continue
         print '(endpoint %s)' % repr(endpoint)
         if endpoint:
           break


    James
  • Chris Angelico at Sep 11, 2015 at 2:01 am

    On Fri, Sep 11, 2015 at 6:12 AM, James Harris wrote:
    Thanks for your help, Chris. Using select() is a very good option. I tried
    first without a timeout and even then this version of Windows does not
    recognise Control-C until after the select() call returns (which needs
    similar prompting as with the accept() call. However, select() with a
    timeout allows the code to work both on Windows and Linux. Hooray!

    For anyone else who is looking for this the earlier test code was changed to

    port = 8880
    import select
    import socket
    s = socket.socket(socket.AF_INET, socket.SOCK_STREAM)
    s.setblocking(0)
    s.bind(("", port))
    s.listen(1)
    while 1:
    ready = select.select((s,), (), (), 0.5)
    #print '(ready %s)' % repr(ready)
    if (ready[0]):
    try:
    endpoint = s.accept()
    except socket.error, details:
    print 'Ignoring socket error:', repr(details)
    continue
    print '(endpoint %s)' % repr(endpoint)
    if endpoint:
    break

    (Your indentation is looking like a single space, here. I would
    suggest indenting a bit more, for readability; but it might just be an
    artefact of posting.)


    This is what I meant when I said you would be polling. Effectively,
    you wake up your program every half-second, check if Ctrl-C has been
    pressed, and if it hasn't, you go back to sleep again. This is pretty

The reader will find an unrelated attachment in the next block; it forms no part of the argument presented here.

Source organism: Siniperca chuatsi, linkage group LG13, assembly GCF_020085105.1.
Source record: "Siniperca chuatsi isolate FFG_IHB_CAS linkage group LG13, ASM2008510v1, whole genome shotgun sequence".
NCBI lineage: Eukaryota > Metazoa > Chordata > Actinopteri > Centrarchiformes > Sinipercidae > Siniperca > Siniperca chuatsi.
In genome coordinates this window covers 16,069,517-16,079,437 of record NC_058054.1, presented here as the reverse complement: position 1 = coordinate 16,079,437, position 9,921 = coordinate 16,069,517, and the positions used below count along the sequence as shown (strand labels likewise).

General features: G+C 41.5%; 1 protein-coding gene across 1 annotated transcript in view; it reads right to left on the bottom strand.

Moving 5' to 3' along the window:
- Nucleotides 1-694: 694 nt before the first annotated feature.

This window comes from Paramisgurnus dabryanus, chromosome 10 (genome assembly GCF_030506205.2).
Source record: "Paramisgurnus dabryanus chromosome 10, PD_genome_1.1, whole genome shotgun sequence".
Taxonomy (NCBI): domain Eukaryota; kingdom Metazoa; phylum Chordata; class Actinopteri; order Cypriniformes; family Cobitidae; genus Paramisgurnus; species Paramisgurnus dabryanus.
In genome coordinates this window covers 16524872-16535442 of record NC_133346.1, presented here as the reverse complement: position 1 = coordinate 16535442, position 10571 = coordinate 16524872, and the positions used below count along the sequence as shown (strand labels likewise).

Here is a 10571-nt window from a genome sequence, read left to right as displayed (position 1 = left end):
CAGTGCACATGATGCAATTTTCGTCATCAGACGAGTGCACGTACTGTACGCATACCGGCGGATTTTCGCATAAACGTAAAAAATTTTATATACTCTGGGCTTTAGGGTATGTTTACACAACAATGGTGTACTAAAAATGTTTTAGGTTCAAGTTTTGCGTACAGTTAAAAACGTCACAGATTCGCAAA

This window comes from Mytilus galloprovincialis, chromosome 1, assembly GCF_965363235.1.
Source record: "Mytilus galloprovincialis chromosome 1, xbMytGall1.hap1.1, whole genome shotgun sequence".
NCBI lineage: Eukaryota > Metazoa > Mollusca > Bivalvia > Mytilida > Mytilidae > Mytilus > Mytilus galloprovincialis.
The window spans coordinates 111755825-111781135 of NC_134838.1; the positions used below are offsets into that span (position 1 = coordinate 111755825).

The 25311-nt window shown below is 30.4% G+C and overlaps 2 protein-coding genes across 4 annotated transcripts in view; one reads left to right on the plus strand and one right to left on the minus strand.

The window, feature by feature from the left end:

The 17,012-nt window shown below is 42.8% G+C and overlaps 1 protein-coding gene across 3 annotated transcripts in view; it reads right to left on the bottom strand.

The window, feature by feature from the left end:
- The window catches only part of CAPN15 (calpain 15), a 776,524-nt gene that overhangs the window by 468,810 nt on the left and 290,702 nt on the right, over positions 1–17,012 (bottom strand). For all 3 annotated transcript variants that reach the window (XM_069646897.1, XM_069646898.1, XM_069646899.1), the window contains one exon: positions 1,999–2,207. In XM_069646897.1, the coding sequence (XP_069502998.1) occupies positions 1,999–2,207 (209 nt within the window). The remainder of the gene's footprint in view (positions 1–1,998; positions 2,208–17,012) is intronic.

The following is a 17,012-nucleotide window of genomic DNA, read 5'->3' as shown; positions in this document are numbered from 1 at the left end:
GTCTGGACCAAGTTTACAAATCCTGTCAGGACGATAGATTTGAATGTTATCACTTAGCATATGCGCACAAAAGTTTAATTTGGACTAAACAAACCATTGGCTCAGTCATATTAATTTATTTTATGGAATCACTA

inefficient.


    Assuming you don't need stdin for any other purpose, one solution
    would be to spin off a thread that simply watches for a keyboard
    signal. I tested this on Windows 7 with 2.7.10 and 3.4.3, and it
    appears to work:


    import socket
    import threading


    # Python 2/3 compat
    try: input = raw_input
    except NameError: pass


    PORT = 8880
    mainsock = socket.socket()
    mainsock.bind(("", PORT))
    mainsock.listen(1)


    def console():
         """Constantly read from stdin and discard"""
         try:
             while "moar console": input()
         except (KeyboardInterrupt, EOFError):
             socket.socket().connect(("127.0.0.1",PORT))


    threading.Thread(target=console).start()


    while "moar sockets":
         s = mainsock.accept()
         print("New connection: %r" % s)
         # Do whatever you want with the connection
         s.close()




    As long as you have _some_ thread reading from the console, you can
    get woken up by Ctrl-C. When that happens, it simply fires off a quick
    socket connection to itself, thus waking up the main thread; and then